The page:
“My mother-in-law had the force of character that helped save the family,” said Eva’s husband, Dr. Fred Andermann, a native of Czernowitz, Ukraine, who spent most of the war years in Bucharest.
Continued on page 18
Continued from page 3
There were close calls, such as the time the Germans came to raid the chicken coop above the bunker. Eva’s mother quickly extinguished the wick they burned, and they all held their breath hoping the little girl wouldn’t wake up and make a noise.
The Goldigs and Deutsches spent time in different displaced persons camps after the war and lost track of the Krawczuks, who they would later learn left the farm in 1950 for Mikola to work in a mine in eastern Ukraine.
The two families immigrated separately to Canada in 1948, sponsored by an uncle, William Kimmel, in Perth, Ont.
Eva remembers her parents sending parcels to the Krawczuks in the 1960s and ’70s, but then contact ended.
Goldig – who was old enough to have traumatic memories of prewar anti-Semitism, as well as the horrors of the ghetto and life in a virtual tomb – never had any desire to go back to Ukraine. And although he didn’t have any contact with the Krawczuks or their children, he never forgot their humanity.
“The only reason I went back this time was to see these people.”
Andermann’s interest in her rescuers was rekindled in 1997, when she and her husband, also a famous neuroscientist and long associated with the Montreal Neurological Institute, were invited to lecture in Ukraine in the wake of the Chernobyl nuclear disaster. Their two daughters and her mother, then 86, came with them, and they visited their hiding place, by then called Urozhaine, not Babince.
They met the husband of Mrs. Krawczuk’s sister, and learned that while they were sheltered, she had bought food for them in the village, which was risky because it could have aroused suspicions. Andermann tried to obtain the Righteous designation for her, too, but, as her husband commented, “Yad Vashem said ‘We don’t give medals for shopping,’ which is entirely inappropriate because she put her life on the line for over a year on a daily basis.”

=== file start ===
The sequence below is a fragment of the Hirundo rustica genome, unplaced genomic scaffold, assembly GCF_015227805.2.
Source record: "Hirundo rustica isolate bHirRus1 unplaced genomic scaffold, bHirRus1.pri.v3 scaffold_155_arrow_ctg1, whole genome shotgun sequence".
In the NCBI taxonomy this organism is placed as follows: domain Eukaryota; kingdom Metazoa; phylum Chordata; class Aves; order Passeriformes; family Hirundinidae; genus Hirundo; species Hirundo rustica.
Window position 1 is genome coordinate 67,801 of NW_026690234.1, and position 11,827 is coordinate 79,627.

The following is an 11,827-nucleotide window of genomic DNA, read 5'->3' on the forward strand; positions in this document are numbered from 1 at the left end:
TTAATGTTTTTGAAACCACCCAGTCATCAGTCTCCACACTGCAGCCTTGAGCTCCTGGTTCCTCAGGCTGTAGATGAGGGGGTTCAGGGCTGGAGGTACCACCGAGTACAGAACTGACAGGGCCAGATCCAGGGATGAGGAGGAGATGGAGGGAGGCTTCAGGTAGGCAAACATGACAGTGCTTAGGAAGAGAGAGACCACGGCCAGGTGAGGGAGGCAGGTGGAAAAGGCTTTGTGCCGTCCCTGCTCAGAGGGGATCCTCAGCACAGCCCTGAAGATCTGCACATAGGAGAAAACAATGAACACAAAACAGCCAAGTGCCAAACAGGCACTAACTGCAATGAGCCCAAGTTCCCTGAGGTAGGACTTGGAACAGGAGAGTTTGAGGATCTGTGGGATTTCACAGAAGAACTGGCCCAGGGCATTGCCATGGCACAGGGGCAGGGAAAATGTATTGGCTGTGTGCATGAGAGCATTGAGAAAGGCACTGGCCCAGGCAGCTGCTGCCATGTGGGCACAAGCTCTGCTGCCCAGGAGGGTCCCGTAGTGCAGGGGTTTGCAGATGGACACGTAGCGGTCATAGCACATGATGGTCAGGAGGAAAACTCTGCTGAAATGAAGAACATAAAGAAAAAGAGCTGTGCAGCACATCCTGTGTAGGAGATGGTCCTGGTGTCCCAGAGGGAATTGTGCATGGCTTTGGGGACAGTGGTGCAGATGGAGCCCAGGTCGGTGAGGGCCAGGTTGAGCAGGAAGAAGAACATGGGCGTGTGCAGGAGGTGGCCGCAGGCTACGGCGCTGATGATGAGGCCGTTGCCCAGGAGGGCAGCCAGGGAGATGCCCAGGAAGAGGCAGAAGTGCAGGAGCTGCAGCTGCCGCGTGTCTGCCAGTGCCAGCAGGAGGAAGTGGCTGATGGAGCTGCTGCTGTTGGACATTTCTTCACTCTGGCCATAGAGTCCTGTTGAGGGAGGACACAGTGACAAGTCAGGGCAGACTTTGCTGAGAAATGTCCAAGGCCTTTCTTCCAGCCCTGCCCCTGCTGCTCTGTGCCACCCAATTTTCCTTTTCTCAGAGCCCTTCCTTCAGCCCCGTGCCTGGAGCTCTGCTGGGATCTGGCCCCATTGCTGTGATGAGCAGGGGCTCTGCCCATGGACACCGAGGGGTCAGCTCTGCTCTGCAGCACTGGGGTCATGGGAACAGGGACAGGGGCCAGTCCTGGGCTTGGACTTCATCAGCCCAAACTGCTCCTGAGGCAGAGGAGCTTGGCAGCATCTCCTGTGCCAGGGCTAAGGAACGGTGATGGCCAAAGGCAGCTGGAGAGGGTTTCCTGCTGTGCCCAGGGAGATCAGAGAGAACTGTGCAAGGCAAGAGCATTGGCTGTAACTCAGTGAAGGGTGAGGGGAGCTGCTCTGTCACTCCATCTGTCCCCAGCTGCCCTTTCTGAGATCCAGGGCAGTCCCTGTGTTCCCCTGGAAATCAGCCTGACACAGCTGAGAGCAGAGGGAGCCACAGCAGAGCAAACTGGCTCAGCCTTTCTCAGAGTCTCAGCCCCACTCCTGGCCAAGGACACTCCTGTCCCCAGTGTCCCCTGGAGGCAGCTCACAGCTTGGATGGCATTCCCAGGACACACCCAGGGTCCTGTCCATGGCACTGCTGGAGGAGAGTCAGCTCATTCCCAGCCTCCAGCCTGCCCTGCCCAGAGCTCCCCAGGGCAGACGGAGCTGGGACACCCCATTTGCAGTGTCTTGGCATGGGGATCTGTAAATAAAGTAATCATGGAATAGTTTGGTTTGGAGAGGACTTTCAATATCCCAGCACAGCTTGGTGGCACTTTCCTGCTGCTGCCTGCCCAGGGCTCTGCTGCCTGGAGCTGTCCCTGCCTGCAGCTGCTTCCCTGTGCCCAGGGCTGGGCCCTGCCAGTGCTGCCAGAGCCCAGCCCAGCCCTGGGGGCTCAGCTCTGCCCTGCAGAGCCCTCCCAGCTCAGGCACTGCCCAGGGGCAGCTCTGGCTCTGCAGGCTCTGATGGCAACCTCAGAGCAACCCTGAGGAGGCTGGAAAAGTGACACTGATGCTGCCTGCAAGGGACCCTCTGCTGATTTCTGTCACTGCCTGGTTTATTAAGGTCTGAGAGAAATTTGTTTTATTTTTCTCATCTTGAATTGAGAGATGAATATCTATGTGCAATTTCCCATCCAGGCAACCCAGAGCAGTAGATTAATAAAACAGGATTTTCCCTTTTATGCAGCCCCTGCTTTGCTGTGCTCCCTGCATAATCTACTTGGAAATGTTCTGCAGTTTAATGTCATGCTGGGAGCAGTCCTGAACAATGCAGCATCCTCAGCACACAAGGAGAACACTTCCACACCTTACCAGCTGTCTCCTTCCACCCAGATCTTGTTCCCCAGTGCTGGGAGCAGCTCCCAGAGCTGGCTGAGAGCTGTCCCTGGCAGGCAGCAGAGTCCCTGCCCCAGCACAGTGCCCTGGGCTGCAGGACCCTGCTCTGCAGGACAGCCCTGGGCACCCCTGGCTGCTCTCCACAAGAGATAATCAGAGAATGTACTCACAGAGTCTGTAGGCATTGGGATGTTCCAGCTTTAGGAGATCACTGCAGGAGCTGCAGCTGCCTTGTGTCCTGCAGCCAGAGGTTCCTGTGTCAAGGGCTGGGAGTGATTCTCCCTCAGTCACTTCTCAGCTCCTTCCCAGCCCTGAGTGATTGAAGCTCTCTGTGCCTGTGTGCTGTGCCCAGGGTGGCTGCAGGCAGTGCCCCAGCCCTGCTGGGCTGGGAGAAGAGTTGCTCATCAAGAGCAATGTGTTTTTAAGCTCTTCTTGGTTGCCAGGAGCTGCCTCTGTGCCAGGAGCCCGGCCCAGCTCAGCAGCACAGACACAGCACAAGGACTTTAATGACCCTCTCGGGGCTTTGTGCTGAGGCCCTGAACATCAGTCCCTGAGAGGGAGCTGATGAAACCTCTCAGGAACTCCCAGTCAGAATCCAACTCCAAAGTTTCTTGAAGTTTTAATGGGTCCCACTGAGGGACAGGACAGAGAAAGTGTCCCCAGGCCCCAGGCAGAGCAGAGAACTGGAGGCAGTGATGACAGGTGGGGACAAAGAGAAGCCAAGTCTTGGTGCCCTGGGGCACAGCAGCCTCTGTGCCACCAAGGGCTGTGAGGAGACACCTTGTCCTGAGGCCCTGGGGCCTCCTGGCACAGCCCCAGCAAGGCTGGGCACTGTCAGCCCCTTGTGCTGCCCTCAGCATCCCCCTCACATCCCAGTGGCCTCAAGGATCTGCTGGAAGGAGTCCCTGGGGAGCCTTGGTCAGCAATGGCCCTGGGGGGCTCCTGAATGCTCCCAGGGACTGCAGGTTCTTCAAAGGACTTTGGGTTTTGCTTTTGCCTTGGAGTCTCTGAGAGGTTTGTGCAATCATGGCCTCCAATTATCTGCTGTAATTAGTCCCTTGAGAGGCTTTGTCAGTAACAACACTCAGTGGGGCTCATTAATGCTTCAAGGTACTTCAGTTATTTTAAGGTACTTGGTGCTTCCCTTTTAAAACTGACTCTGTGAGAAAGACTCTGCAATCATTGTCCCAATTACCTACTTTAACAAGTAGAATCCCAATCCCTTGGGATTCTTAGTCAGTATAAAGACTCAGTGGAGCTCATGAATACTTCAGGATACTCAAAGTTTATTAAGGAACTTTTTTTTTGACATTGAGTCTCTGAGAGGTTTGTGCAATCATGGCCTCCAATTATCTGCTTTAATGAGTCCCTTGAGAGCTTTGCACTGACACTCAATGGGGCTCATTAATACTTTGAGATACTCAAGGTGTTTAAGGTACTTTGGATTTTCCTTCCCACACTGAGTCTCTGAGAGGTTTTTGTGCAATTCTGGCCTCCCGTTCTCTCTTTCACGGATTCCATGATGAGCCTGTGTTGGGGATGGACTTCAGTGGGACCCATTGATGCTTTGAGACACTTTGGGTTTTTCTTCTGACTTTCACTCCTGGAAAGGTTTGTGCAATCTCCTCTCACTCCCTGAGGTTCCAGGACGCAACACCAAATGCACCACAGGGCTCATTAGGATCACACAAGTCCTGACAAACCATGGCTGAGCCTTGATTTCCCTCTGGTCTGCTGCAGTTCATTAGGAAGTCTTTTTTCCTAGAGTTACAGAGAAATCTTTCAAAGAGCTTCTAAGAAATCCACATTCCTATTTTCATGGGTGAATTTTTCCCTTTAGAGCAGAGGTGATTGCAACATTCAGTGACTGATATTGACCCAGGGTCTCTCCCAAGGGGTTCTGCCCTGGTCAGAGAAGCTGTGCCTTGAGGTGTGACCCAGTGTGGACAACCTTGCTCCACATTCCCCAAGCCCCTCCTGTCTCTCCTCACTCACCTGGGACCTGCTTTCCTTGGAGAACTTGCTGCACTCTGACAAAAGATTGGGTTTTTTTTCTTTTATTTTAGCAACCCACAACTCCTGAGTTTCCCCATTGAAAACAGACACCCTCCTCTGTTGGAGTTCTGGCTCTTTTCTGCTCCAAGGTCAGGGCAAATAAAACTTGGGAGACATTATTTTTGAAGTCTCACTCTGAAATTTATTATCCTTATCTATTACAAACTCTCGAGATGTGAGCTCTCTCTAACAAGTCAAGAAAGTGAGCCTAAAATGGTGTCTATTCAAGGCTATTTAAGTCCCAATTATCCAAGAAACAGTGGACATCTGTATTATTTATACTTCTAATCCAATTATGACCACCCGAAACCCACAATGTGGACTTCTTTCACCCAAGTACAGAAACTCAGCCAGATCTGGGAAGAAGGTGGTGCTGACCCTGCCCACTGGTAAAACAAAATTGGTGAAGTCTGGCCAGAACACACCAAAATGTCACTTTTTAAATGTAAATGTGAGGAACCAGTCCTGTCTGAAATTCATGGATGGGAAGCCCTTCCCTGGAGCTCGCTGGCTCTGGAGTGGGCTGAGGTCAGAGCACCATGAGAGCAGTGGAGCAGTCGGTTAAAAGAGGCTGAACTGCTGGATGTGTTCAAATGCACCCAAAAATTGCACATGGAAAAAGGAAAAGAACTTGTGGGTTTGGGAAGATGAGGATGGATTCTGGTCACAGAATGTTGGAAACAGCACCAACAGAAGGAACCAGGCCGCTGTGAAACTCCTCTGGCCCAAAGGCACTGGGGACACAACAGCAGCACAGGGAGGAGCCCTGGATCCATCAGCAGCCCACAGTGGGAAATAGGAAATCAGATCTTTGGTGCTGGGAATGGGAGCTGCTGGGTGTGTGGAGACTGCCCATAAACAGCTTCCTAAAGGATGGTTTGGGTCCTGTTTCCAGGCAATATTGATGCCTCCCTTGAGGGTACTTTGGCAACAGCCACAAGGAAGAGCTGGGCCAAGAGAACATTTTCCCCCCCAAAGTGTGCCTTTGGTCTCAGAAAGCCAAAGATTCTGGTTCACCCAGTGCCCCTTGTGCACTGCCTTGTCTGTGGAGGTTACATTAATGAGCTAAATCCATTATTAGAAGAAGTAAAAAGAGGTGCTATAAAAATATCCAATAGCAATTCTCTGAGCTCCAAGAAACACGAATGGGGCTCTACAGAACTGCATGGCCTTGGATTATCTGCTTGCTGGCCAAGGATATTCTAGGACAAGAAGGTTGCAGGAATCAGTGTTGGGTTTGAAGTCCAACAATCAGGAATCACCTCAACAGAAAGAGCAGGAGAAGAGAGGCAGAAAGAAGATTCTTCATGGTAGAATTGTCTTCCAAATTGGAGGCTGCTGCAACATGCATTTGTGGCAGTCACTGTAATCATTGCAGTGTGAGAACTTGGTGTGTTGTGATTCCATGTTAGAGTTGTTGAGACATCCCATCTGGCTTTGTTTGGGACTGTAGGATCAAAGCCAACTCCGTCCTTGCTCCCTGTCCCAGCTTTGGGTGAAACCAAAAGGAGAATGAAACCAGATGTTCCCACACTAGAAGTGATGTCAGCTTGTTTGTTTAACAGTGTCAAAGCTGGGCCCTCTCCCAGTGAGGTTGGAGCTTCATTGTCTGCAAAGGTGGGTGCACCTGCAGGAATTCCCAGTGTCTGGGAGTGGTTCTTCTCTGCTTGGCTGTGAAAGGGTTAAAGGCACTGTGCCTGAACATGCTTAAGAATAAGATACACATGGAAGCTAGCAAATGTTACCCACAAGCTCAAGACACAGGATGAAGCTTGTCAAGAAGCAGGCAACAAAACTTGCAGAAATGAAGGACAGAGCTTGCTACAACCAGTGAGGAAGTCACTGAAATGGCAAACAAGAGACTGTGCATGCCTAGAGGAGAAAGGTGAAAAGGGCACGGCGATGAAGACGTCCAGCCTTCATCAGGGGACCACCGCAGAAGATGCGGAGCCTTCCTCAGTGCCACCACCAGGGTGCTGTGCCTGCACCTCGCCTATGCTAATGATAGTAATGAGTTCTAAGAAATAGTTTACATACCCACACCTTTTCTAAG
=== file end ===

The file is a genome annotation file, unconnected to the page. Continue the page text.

The Andermanns visited Ukraine again in 2006, when they found through a granddaughter of that sister the addresses of the Krawczuk sisters. The other child the family had during the war had since died.
In addition to the Krawczuks, the two cousins also gave testimony to Yad Vashem on behalf of the other farmer, Kukurudza, and his wife. Two grandchildren accepted the posthumous award at the same Kiev ceremony, which took place in a restored synagogue.
Andermann spoke on behalf of the family, while Goldig sang Kel Malei Rachamim, the Jewish memorial prayer.
Also honoured that day were several other Righteous Ukrainians. The gathering was addressed by Kateryna Yushchenko, the American-born wife of the president, and was attended by the Israeli ambassador, the mayor, church officials and leaders of the Jewish community. It was reported on the national television news.
Andermann and her husband, along with Goldig and his wife, Lorna, put up the honorees, who had come with their children and grandchildren, overnight in a hotel. They also had dinner with them and took an organized tour of Kiev. In all, they were 13 people.
“We had a wonderful time. We cried and laughed together,” he said. Eva Andermann knows some Russian and Polish, but they had to rely mainly on an interpreter.
Although their parents did materially compensate the Krawczuks at the time, Andermann and Goldig are convinced the couple’s motivation was primarily altruistic.
“They were very fine, decent and compassionate human beings,” Goldig said.
“When we first had the idea about getting the Righteous award we were not sure if they [the daughters] would accept it – a lot have refused – but they were very anxious to do it,” Goldig said.